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Weightlifting or Weight lifting?

A question we often hear is "what is the difference between weight lifting and weightlifting?"

"I did a weight lifting class last year but I've never done this and this is weightlifting too isn't it?"

So what is weightlifting?

Weight lifting, or lifting weights, is often confused with weightlifting particularly due to advertisements which are often made from the gym and fitness industry promoting basic movements, dumbbells and even compound barbell movements such as powerlifting, as weightlifting.

"But a gym near me offers a weight lifting course and they don't know how to do what you do"

Weightlifting is the name of a sport, just like football or rugby, that has it's own federations, rules, regulations etc. Weightlifting, also known as Olympic Weightlifting, has been part of the summer Olympics since the very beginning with it being included in the 1986 games in Athens and appearing in every games since 1920. You may know more than you think having maybe seen it when watching the Olympic games. It is also a big part of CrossFit with the lifts being performed at top level in the CrossFit games annually.

Weightlifting is often referred to as the apex predator, the sport which helps every other sport but no other sport can really improve. The Olympic weightlifting lifts are commonly used, especially the power variation, by athletes in other sports to train speed, power and jumps amongst many other functional strength and technique movements such as the triple extension which can be transferred into atlas stones and log in strongman. (Further blog post to follow).

CrossFit Games champion 2017, Tia Clare Toomey, during the max snatch event

CrossFit Games champion 2017, Tia Clare Toomey, during the max snatch event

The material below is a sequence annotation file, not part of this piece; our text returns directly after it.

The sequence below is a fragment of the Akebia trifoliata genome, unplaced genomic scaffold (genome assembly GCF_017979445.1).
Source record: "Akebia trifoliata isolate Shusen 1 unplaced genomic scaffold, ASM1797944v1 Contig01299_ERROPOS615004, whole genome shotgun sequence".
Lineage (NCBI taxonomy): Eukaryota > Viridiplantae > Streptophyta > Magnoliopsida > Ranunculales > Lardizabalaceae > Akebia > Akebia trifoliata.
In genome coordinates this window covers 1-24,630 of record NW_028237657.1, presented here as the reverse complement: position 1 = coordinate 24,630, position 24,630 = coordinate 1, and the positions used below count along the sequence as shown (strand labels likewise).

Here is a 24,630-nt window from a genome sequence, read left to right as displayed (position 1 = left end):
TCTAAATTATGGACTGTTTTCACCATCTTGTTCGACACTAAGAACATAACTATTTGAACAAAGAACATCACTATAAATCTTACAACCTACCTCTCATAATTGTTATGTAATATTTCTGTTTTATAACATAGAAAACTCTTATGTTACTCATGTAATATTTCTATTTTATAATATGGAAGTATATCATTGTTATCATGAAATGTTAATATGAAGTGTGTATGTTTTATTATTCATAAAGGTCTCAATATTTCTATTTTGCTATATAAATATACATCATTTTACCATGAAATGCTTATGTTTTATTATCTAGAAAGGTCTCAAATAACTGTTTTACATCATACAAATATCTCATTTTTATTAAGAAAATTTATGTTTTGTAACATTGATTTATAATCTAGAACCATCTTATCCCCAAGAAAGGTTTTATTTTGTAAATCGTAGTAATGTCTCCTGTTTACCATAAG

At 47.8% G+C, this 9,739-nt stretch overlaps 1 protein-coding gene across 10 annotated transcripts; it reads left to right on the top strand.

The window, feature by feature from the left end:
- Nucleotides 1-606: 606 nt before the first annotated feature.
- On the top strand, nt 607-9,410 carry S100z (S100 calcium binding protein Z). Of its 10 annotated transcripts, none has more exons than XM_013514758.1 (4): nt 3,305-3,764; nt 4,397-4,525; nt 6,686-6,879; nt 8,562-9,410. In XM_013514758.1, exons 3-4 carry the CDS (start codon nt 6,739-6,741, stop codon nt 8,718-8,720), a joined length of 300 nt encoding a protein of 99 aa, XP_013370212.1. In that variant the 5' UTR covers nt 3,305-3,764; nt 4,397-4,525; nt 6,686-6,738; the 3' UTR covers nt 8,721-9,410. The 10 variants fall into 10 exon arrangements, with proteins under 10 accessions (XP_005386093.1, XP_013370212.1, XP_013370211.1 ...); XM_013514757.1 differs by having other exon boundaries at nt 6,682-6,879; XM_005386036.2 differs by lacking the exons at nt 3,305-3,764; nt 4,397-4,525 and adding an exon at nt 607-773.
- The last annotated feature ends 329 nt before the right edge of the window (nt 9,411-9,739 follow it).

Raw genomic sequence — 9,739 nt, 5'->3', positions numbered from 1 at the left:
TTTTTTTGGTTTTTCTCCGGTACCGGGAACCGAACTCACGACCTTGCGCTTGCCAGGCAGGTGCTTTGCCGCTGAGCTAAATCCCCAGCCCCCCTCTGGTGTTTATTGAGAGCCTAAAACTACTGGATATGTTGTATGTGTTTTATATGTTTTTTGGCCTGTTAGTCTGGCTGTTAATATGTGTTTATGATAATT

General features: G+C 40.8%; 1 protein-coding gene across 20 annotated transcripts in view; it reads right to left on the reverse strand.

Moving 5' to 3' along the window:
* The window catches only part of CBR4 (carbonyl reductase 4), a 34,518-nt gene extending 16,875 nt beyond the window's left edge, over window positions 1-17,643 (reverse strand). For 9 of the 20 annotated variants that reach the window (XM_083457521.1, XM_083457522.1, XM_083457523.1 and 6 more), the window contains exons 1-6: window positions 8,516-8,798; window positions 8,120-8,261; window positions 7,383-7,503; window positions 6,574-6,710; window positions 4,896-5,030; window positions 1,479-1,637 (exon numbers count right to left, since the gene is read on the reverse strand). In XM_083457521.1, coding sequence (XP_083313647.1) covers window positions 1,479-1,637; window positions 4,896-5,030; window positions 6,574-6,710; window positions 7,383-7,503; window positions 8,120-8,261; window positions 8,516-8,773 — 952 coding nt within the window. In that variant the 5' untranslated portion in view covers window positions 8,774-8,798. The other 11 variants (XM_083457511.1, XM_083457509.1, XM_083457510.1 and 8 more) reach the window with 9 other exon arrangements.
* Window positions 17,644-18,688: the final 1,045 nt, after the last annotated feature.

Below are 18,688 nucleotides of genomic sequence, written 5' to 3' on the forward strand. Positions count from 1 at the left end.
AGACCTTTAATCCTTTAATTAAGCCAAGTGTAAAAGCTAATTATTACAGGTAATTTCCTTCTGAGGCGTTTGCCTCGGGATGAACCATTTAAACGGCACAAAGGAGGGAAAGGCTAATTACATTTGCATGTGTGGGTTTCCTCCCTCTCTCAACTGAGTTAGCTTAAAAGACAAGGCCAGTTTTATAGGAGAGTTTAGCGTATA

Weightlifting consists of two lifts, the snatch and the clean and jerk, performed with a barbell and bumper plates. They are arguably two of the strangest names of a sport, right? The primary aim of both lifts is to get the bar from floor to overhead using different techniques. Both the clean and jerk, and the snatch have two different styles of lift - the power (above parallel) and the full lift (below parallel). Despite the lifts being different, the one thing which is always the same in weightlifting is how we hold the bar - hookgrip.

Hookgrip is name given to the way weightlifters grip their bar. This can also be used in other movements such as the deadlift in powerlifting. As you can see on the photo of Tia Toomey above, hookgrip is a method of holding the barbell between your thumb and your first two fingers, with the remaining two fingers just on the bar. The reason weightlifters use hookgrip is to keep a secure grip on the bar whilst being able to keep your arms relaxed, one of the most important aspects of the movements. In addition, it also allows you to move much heavier loads and exert more power than using a traditional grip. Many Olympic weightlifters tape their thumbs with athletic tape due to the pressure it puts on the thumbs, and if you've tried to hookgrip, you'll know exactly what we mean!

What is a snatch?

A snatch is a lift performed by the athlete where the bar moves from floor to overhead in one movement. In competition, the snatch is always performed first.

To snatch, a wide grip is used and this grip can be found in a number of ways. A great way to find your snatch grip is to pick the bar up and stand up straight with straight arms, beginning with a narrower grip, and march with high knees. If the bar rolls down your thighs, your grip is too narrow. Slowly move your hands out equal distance until the bar sits nicely in your hip crease when you march. This will be your snatch grip.

Once you have found your snatch grip, you're ready to snatch.

Photo credit to Hookgrip

Photo credit to Hookgrip

If you'd like to learn how to snatch, at Pride Performance we are releasing progressive coaching video's on our Instagram and Facebook and YouTube. At Pride, we also offer online coaching for those who cannot get to us in person or personal coaching and weightlifting club if you are able to get to us!

What is a clean and jerk?

A clean and jerk is a lift performed by the athlete where the bar moves from floor to overhead in two movements, the clean and the jerk.